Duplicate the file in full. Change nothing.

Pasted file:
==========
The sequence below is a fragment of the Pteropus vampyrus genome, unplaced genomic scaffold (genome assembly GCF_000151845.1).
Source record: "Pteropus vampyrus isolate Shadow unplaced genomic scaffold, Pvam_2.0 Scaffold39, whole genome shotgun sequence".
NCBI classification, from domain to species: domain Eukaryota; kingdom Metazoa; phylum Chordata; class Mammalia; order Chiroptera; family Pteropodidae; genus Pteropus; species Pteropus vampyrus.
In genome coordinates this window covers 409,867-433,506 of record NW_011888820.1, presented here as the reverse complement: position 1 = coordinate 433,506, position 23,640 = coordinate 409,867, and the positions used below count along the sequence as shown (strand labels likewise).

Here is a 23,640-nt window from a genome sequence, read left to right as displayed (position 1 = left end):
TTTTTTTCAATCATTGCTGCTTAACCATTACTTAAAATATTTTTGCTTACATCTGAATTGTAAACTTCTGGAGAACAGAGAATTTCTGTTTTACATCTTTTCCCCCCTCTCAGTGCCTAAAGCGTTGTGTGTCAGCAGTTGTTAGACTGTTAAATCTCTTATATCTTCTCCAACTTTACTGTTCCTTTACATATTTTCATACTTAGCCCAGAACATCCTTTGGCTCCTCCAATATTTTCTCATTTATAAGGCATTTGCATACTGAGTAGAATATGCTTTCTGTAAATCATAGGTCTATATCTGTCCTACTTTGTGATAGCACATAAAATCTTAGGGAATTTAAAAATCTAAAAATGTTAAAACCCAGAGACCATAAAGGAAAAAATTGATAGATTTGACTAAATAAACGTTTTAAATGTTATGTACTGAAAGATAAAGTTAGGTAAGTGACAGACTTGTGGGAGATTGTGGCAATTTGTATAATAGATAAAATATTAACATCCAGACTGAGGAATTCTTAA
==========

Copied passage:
The sequence below is a fragment of the Pteropus vampyrus genome, unplaced genomic scaffold (genome assembly GCF_000151845.1).
Source record: "Pteropus vampyrus isolate Shadow unplaced genomic scaffold, Pvam_2.0 Scaffold39, whole genome shotgun sequence".
NCBI classification, from domain to species: domain Eukaryota; kingdom Metazoa; phylum Chordata; class Mammalia; order Chiroptera; family Pteropodidae; genus Pteropus; species Pteropus vampyrus.
In genome coordinates this window covers 409,867-433,506 of record NW_011888820.1, presented here as the reverse complement: position 1 = coordinate 433,506, position 23,640 = coordinate 409,867, and the positions used below count along the sequence as shown (strand labels likewise).

Here is a 23,640-nt window from a genome sequence, read left to right as displayed (position 1 = left end):
TTTTTTTCAATCATTGCTGCTTAACCATTACTTAAAATATTTTTGCTTACATCTGAATTGTAAACTTCTGGAGAACAGAGAATTTCTGTTTTACATCTTTTCCCCCCTCTCAGTGCCTAAAGCGTTGTGTGTCAGCAGTTGTTAGACTGTTAAATCTCTTATATCTTCTCCAACTTTACTGTTCCTTTACATATTTTCATACTTAGCCCAGAACATCCTTTGGCTCCTCCAATATTTTCTCATTTATAAGGCATTTGCATACTGAGTAGAATATGCTTTCTGTAAATCATAGGTCTATATCTGTCCTACTTTGTGATAGCACATAAAATCTTAGGGAATTTAAAAATCTAAAAATGTTAAAACCCAGAGACCATAAAGGAAAAAATTGATAGATTTGACTAAATAAACGTTTTAAATGTTATGTACTGAAAGATAAAGTTAGGTAAGTGACAGACTTGTGGGAGATTGTGGCAATTTGTATAATAGATAAAATATTAACATCCAGACTGAGGAATTCTTAA